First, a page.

A procedure for estimating the number of mature apples in orchard images captured at night-time with artificial illumination was developed and its potential for estimating yield was investigated. The procedure was tested using four datasets totaling more than 800 images taken with cameras positioned at three heights. The procedure for detecting apples was based on the observation that the light distribution on apples follows a simple pattern in which the perceived light intensity decreases with the distance from a local maximum due to specular reflection. Accordingly, apple detection was achieved by detecting concentric circles (or parts of circles) in binary images obtained via threshold operations. For each dataset, after calibration of the procedure using 12 images, the estimates of the number of apples were within a few percent of the number of apples counted by visual inspection. Yield estimations were obtained via multi-linear models that used between two and six images per tree. The results obtained using all three cameras were only slightly better than those obtained using only two cameras. Using images from only one side of the tree did not worsen the results significantly. Overall, the yield estimated by the best models was within $$\pm$$ ± 10 % of the actual yield. However, the standard deviation of the yield estimation errors corresponded to ~26–37 % of the average tree yield, indicating that improvements are still needed in order to achieve accurate yield estimation at the single-tree level.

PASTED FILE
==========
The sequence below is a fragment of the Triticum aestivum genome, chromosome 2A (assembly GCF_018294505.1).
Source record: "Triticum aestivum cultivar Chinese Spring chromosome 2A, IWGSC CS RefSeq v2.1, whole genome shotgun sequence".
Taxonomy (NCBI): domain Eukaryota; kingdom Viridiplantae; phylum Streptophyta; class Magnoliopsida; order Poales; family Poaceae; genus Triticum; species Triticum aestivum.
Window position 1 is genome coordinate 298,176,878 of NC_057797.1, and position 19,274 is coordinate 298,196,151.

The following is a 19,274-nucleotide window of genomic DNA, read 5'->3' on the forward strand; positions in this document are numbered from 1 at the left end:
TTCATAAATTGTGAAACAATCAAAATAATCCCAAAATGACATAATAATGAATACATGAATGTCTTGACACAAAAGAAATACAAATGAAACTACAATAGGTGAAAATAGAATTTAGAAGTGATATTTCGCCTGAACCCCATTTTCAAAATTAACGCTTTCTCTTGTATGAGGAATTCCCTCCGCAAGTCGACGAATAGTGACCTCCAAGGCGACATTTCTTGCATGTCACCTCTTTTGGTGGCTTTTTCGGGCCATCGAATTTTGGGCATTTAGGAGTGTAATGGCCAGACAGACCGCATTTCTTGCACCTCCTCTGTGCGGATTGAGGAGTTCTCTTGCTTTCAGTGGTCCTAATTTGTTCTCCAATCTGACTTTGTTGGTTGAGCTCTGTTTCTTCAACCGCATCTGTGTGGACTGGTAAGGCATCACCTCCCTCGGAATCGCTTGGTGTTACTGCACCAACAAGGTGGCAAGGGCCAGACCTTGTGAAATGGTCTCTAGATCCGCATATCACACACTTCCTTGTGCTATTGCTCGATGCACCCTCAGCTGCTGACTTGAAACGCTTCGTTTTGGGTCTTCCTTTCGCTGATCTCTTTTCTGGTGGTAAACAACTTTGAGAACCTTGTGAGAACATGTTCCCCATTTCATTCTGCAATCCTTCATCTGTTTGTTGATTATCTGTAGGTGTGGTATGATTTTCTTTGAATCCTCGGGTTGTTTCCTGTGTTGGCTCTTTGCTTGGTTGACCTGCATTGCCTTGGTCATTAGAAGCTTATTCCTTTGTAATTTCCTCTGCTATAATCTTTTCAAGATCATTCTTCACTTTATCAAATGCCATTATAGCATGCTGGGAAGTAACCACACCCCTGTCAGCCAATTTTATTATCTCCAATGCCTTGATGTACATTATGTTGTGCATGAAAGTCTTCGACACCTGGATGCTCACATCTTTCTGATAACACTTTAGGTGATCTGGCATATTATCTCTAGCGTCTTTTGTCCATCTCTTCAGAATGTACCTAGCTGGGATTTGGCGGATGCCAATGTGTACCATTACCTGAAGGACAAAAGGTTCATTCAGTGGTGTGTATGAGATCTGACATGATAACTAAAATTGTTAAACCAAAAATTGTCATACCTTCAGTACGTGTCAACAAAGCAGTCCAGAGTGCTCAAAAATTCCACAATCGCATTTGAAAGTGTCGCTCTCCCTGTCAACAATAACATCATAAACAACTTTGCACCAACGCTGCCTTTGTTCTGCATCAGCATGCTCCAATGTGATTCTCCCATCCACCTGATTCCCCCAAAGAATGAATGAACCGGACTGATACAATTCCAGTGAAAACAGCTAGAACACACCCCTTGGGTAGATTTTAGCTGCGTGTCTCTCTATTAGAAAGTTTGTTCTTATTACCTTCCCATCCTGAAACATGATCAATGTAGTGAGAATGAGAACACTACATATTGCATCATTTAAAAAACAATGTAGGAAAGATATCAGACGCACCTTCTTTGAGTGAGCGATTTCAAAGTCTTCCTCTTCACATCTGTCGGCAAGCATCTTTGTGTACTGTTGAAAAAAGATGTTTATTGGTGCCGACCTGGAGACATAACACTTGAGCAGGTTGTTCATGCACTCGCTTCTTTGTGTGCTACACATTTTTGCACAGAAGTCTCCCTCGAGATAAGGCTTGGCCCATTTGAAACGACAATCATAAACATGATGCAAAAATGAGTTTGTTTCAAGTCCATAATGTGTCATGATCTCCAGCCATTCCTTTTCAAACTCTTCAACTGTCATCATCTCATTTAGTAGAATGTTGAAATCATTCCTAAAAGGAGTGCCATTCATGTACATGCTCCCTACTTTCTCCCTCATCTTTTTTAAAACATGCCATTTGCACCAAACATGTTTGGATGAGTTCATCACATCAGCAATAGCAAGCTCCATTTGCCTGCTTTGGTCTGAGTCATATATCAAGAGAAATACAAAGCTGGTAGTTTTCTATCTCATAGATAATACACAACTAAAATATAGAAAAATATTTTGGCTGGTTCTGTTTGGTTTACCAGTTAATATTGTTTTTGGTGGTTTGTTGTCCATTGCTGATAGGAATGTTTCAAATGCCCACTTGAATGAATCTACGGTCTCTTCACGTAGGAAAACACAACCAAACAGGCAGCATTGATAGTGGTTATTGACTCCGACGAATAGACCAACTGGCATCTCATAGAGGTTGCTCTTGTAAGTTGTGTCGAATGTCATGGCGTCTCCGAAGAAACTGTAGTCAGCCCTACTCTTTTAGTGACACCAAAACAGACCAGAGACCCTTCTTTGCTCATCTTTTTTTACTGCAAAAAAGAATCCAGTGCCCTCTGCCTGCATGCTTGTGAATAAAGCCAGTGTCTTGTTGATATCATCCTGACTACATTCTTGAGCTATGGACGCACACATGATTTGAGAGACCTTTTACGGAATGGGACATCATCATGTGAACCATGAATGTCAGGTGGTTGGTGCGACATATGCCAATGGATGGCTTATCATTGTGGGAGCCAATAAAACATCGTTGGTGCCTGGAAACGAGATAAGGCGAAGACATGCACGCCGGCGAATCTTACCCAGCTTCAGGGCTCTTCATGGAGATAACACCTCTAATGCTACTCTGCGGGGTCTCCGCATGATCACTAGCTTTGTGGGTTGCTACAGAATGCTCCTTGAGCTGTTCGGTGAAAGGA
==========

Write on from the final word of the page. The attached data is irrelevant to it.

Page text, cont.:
Precision Agriculture – Springer Journals
Published: Aug 8, 2016
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